Like I wrote to Maddalena, I’m not sure if this is strictly Tolkien inspired or inspired by the same mythology. It would take a deeper analysis than I want to giver either of these authors to find out 😀

      Liked by 1 person

  3. Jordan took his time setting things up in his Wheel of Time series… ha thats a nice pun right there. I do not know if i am ever going to pick this series up. My youngest brother is making his way through it and seems to enjoy it.

    Liked by 1 person

    1. It wasn’t as noticeable to me when I had to wait 2 years, or more, between books but even still, it did impinge on my consciousness.

      This time around though, oh man, I see nothing but that 😦

      Liked by 1 person

  4. So, you are complaining a lot about this book… and I applaud your attitude! Now, do another sensible thing – go a step further and lower the grade 😛

    Liked by 3 people

    1. It’s not so much that they don’t ring genuine, but when all you hear from various people is either harping against the other person or wishing to control every aspect of their life (even if justified), it’s not a recipe for a long lasting relationship or one that you want to spend time on.

      Liked by 1 person

  5. I’m going to disagree a bit here. I think Perrin tries to be all of the things listed in your very excellent quote from Corinthians. Maybe of all of the characters, he exemplifies this the most. Does he always succeed? Of course not, none of us do, but he tries a lot. Is his relationship with Faile sometimes annoying because of their simple inability to talk? Yep! I think Jordan took the approach that people, particularly young people, make the mistake of not communicating and not trusting a little too far in this series. On the other hand, think of some of the relationships between these friends, like Egwene and Nynaeve – then imagine that one of them is a devoted Democrat and one is a devoted Republican and we have exactly the same situation today in our very real world – friends who find it difficult to communicate due to their differences in politics. Maybe Jordan’s characters are just too real for comfort these days.

    Liked by 1 person

    1. Glad you felt comfortable enough to spell it all out.

      I used to feel that way about Perrin but this time around all I could see was his need to control everything about Faile. Whether it was for good or not, it just was too much.

      As for the goils (ahhh, the Despicable Me movie franchise has ruined me), their issues aren’t so much about politics as about personal things and they just harp and harp and harp in their heads about it.

      I’m glad that hasn’t ruined things for you, but I’ll never read these books again. The payoff is too small for what Jordan dragged me through.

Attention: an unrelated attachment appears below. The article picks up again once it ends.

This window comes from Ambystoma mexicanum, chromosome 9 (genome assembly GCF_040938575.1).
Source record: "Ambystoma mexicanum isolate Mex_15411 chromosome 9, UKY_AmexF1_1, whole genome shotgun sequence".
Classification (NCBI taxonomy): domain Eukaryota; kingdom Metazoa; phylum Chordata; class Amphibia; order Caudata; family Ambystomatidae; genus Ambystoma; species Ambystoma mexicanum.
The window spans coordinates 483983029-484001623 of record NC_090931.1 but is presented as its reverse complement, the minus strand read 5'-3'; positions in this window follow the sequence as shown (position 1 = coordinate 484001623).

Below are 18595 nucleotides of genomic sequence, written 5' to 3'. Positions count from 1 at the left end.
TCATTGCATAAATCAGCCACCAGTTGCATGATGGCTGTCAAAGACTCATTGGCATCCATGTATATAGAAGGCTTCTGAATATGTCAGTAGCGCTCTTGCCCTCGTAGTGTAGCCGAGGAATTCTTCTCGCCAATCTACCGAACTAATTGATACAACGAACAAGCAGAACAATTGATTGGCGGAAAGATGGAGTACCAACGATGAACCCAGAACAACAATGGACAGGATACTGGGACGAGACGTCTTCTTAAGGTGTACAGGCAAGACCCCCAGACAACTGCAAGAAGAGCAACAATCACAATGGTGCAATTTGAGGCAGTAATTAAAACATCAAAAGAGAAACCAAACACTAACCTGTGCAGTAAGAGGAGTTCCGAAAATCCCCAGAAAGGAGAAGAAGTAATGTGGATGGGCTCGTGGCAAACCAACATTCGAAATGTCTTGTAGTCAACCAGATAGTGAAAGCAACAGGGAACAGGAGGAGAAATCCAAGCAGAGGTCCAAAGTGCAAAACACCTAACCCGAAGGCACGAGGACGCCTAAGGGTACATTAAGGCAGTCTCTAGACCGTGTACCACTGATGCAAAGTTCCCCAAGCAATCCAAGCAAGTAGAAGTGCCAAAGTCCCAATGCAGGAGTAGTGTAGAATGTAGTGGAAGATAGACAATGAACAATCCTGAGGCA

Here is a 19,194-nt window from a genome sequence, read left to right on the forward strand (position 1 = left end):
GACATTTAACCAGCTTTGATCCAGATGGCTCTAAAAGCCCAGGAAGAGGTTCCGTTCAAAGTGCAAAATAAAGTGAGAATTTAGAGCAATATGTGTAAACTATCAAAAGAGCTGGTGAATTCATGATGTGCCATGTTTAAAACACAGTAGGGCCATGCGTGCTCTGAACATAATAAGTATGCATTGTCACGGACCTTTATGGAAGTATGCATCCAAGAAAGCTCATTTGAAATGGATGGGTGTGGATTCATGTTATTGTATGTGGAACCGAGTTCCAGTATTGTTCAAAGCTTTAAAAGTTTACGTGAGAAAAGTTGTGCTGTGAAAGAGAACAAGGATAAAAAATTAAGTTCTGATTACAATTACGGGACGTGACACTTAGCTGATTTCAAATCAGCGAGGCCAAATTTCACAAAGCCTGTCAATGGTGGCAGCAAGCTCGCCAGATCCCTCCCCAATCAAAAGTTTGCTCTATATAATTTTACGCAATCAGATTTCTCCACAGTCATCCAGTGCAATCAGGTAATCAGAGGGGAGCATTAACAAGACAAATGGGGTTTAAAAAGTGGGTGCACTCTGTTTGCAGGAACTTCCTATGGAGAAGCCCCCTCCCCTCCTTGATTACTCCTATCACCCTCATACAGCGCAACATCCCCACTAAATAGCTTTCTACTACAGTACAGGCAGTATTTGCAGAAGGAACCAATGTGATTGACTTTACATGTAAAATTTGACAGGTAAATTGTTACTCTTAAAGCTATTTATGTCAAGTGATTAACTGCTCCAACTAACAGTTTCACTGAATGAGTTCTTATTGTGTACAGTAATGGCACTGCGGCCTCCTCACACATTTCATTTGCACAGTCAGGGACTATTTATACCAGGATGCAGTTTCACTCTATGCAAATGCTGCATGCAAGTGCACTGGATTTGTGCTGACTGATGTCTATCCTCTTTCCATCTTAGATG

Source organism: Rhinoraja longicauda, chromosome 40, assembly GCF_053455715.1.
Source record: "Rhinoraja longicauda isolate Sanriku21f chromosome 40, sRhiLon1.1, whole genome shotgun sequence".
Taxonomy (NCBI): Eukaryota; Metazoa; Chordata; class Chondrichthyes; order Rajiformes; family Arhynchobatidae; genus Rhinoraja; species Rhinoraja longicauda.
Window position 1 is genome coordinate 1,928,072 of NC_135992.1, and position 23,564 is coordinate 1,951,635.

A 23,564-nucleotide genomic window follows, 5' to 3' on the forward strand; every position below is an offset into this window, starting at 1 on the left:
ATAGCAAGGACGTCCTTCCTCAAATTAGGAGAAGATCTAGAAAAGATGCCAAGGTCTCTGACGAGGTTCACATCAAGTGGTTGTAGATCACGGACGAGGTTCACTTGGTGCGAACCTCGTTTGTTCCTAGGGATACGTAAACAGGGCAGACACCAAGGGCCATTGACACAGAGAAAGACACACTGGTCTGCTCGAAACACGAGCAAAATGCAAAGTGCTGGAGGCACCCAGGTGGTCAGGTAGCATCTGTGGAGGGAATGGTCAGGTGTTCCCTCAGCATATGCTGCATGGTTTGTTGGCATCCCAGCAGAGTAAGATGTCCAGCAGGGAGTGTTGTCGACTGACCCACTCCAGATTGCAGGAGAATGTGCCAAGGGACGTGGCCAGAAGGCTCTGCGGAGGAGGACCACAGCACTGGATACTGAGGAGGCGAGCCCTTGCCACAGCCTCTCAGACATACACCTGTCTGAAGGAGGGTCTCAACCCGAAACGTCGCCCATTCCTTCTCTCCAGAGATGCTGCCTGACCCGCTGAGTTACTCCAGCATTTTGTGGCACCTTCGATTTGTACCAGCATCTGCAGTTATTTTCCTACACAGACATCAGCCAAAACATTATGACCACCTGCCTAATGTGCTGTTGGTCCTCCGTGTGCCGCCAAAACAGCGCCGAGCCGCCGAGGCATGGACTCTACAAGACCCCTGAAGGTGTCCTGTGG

6. I can related to a philosophy that says you’ve gotten all you are going to get out of them after 2 reads. Too much work for ‘comfort reads’ or ‘lifetime classics’? Maybe so. If the TV show does well, I could also see myself re-reading just one book at a time to keep up with the show.

    Liked by 1 person

      1. Yep, I’m scared it is going to be twisted into something much different. If it turns into a teen fantasy romance show, I’ll be done soon. There’s a couple of other ways it could go bad, we’ll see.

        Liked by 1 person

    1. When did you start reading WoT, ie, were you in from when Jordan published the first book or did you come in at a later book? And how many times have you re-read it?

      I definitely agree that the romance side of things “simply were”. Which is probably why it didn’t bother me the first time around: they weren’t the focus 😀

      Liked by 1 person

      1. I read the book back in 2018 – 2019. I have been thinking about doing a re-read but other series like stormlight archive, kingkiller chronicles and the faithful and the fallen have taken up my time.

        In the end reading it once is probably enough although with the show coming… it might be good to be more sure of what is coming

        Liked by 1 person

        1. Ahhh, so you read the series once it was finished then. Considering that the kingkiller chronicles are never going to be finished, I hope you can enjoy it as much as you can.

          Re-reading is essential to see how much one really enjoyed this series. During an initial read, everything is shiny and bright and new and it is very easy to gloss things over. Since you just read this though, I don’t see a re-read doing you much good right now 😀 Maybe in 5-6 years.

          I have zero expectations for the show even while I am holding out hope. I really want it to succeed….